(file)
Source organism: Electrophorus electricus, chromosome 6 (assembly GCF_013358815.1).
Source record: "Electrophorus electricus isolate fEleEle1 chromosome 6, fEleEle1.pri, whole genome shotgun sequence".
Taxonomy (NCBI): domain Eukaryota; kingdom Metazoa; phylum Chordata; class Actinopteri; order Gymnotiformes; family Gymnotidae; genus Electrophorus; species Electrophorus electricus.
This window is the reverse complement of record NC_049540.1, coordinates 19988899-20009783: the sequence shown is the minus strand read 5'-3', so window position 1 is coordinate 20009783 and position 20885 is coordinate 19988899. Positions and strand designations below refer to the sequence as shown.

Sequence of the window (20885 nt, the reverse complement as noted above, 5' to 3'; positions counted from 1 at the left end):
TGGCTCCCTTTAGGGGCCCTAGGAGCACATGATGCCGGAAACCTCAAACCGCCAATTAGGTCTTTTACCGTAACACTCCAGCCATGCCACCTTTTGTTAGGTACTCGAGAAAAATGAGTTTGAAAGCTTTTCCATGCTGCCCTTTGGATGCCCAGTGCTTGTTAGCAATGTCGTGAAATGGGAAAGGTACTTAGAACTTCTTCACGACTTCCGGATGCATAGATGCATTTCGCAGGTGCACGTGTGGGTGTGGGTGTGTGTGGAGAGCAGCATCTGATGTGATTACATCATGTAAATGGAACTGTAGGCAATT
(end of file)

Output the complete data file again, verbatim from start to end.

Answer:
Source organism: Electrophorus electricus, chromosome 6 (assembly GCF_013358815.1).
Source record: "Electrophorus electricus isolate fEleEle1 chromosome 6, fEleEle1.pri, whole genome shotgun sequence".
Taxonomy (NCBI): domain Eukaryota; kingdom Metazoa; phylum Chordata; class Actinopteri; order Gymnotiformes; family Gymnotidae; genus Electrophorus; species Electrophorus electricus.
This window is the reverse complement of record NC_049540.1, coordinates 19988899-20009783: the sequence shown is the minus strand read 5'-3', so window position 1 is coordinate 20009783 and position 20885 is coordinate 19988899. Positions and strand designations below refer to the sequence as shown.

Sequence of the window (20885 nt, the reverse complement as noted above, 5' to 3'; positions counted from 1 at the left end):
TGGCTCCCTTTAGGGGCCCTAGGAGCACATGATGCCGGAAACCTCAAACCGCCAATTAGGTCTTTTACCGTAACACTCCAGCCATGCCACCTTTTGTTAGGTACTCGAGAAAAATGAGTTTGAAAGCTTTTCCATGCTGCCCTTTGGATGCCCAGTGCTTGTTAGCAATGTCGTGAAATGGGAAAGGTACTTAGAACTTCTTCACGACTTCCGGATGCATAGATGCATTTCGCAGGTGCACGTGTGGGTGTGGGTGTGTGTGGAGAGCAGCATCTGATGTGATTACATCATGTAAATGGAACTGTAGGCAATT